This is another hot topic for the plant-based meat and dairy industries. Plant-based alternatives to meat products are growing at a huge rate as consumers choose these products for a variety of reasons, including environmental concerns and health. A report by Bloomberg Intelligence states that global sales of plant-based meat alternatives will reach $28 billion in 2025 and $74 billion by 2030. According to the Good Food Institute, much of the growth is from flexitarians, who add plant-based meat alternatives to their diet yet are not dedicated vegetarians or vegans. Major manufacturers such as Archer Daniel Midlands, Cargill, and Ingredion are developing products for the market.

Regulation of plant-based meat alternatives, such as those using soy, beets, and other vegetable products, are regulated by FDA. Impossible Burger and Beyond Meat are both plant-based. Cell-based meat alternatives, not yet as commercially available as plant-based, are regulated jointly by FDA and USDA.

FDA plans to publish a Draft Guidance for Industry in 2022.

Questions and Answers About Dietary Guidance Statements in Food Labeling

Dietary guidance statements address the role of a specific dietary pattern or of a general category of food in maintaining good health. Examples would be oat products which are often described as “heart healthy” or fruits and vegetables as “an important part of a balanced diet.” Dietary guidance statements used on food labels must be truthful and non-misleading but are not regulated as strictly as “health claims.” They do not need to be pre-approved by FDA.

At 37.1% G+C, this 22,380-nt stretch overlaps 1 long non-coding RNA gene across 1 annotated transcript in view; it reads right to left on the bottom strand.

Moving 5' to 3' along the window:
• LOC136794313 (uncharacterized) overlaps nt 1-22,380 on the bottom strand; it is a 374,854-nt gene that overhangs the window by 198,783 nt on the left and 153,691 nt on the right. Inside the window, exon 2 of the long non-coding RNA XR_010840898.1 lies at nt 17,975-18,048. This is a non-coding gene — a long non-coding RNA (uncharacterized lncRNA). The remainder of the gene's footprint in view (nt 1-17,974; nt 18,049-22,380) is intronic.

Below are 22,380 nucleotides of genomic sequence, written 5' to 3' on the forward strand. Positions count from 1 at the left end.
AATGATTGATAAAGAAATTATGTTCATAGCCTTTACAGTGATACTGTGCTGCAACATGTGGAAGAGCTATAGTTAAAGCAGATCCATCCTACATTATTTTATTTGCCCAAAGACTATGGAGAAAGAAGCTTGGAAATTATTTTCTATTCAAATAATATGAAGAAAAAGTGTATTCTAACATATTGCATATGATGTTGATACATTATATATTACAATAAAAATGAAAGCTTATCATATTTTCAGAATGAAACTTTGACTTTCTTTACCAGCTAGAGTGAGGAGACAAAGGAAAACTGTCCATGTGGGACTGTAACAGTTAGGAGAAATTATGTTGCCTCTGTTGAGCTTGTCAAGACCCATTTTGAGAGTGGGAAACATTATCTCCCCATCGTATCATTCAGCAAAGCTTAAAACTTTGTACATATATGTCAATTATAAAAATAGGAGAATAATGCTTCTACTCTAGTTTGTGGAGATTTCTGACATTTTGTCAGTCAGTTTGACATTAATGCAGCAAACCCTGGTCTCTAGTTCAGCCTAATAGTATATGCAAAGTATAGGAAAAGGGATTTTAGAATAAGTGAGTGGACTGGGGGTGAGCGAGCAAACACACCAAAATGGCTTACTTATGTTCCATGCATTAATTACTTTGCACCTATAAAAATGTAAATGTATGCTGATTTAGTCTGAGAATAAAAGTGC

There has been a proliferation of dietary guidance statements over the past 10 years, including statements such as “improves gut health” and “increases antiviral activity.” The pandemic buoyed the use of these statements, often confusing consumers. FDA will address the concerns and conclusions about these claims through a Question and Answer Draft Guidance.

Foreign Supplier Verification Programs for Importers of Food for Humans and Animals

The Foreign Supplier Verification Program Rule went into effect in January 2016, with compliance dates of May 2017 for large importers, March 2018 for small businesses, and March 2019 for very small businesses. Specialty Food Association was very active in the decision process, testifying at three public hearings and submitting written comments.

The 108-page Draft Guidance for Industry was published in January 2018. The FDA has received scores of comments since then and plans to update the Guidance in 2022. Since many in the import community are still unsure of what they need to do to comply with the law, the updated guidance will be welcome news, especially for small and very small importers.

Among the other issues affecting the specialty food industry to be addressed in 2022 are Food Allergen Controls and Classifying Food as Ready-To-Eat or Not-Ready-To Eat.

Related: FDA Releases Food Safety Blueprint; What to Expect From FDA in 2022.